A new online guide designed to help non-lawyers in representing themselves before the Court of Special Appeals can also assist inexperienced attorneys comply with the court’s procedures, the court’s leader said Friday.
“We get a considerable amount of work from young lawyers that does not conform to the rules,” Chief Judge Peter B. Krauser said.
While “A Guide for Self Representation” was written for pro se appellate litigants, “we expect a lot of young lawyers to be grabbing it,” Krauser said. “It’s a very good introduction before you start poring through the rules.”
One or more of the parties is unrepresented by counsel in at least 30 percent of the approximately 2,000 cases filed annually with the intermediate court, Krauser said.
“We were getting more and more nonconforming briefs, motions that did not conform with the rules,” he said. “The bottom line is that we found ourselves denying too many cases because the briefs did not conform to the rules.”
The 52-page guide includes an outline and checklist of Maryland’s appellate process and a glossary of terms from “appeal” to “transcript.” The publication provides sample forms, including notices of appeal, certificates of service, briefs and motions to extend time for filing briefs.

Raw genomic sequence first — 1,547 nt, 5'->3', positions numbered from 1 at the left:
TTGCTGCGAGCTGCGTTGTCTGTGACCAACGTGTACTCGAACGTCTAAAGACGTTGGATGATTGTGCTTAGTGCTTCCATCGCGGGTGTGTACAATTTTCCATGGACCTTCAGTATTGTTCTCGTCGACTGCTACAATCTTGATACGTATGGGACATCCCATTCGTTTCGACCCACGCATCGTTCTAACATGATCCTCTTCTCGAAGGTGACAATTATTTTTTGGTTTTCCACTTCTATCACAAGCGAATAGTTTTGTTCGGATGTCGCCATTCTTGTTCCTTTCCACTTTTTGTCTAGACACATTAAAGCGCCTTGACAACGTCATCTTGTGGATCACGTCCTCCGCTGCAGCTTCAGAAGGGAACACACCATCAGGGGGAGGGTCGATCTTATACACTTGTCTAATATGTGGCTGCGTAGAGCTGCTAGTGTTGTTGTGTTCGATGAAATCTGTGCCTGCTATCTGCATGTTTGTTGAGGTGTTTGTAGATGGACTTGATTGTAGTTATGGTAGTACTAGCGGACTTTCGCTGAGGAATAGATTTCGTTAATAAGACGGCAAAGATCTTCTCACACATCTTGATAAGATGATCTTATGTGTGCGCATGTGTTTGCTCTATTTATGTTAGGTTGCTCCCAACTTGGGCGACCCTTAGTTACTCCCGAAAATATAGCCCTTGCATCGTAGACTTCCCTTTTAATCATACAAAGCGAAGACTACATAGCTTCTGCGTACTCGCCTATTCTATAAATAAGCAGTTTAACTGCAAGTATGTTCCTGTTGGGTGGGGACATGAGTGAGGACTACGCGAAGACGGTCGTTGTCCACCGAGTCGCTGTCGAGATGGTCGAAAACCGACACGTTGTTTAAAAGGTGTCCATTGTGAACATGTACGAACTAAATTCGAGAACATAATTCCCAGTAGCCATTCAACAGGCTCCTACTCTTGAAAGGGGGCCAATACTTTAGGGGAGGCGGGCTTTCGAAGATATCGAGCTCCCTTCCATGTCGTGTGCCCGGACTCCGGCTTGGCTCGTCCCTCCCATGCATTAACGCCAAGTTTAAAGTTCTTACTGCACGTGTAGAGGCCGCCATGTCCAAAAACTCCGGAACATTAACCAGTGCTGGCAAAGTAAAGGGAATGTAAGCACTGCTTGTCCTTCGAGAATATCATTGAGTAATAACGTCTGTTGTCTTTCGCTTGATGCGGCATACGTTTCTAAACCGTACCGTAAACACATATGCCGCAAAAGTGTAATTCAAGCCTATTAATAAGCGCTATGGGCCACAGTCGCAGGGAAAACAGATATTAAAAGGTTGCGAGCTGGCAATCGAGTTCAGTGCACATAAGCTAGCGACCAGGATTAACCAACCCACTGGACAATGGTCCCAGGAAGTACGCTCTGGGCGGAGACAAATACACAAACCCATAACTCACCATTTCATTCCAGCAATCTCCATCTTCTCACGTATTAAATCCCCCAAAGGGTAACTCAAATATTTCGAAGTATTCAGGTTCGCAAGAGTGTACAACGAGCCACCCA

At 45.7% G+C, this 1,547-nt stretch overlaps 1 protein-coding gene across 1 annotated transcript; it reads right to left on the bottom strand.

The guide also addresses the basics of a legal brief, including what it is, what must be included and in what order: from the cover page to the table of cases, table of contents, statement of the case, questions presented, statement of facts, argument and conclusion.
Readers are advised that the procedural rules are subject to change and that litigants should check the court’s website to discover the latest changes.
The guide also advises litigants to “consult a lawyer, if they can,” Krauser said, noting the weak economy could be a major reason more litigants are handling their own cases.
The chief judge added he hopes to supplement the guide within the next year with an online video further explaining the procedures for litigating in the Court of Special Appeals.
Maryland is not alone in providing guides for pro se appellate litigants. The U.S. Supreme Court, several federal circuit courts and at least eight other states offer similar assistance, according to the Maryland Judiciary.
The guide is available online and at the clerk’s offices at circuit courts throughout Maryland.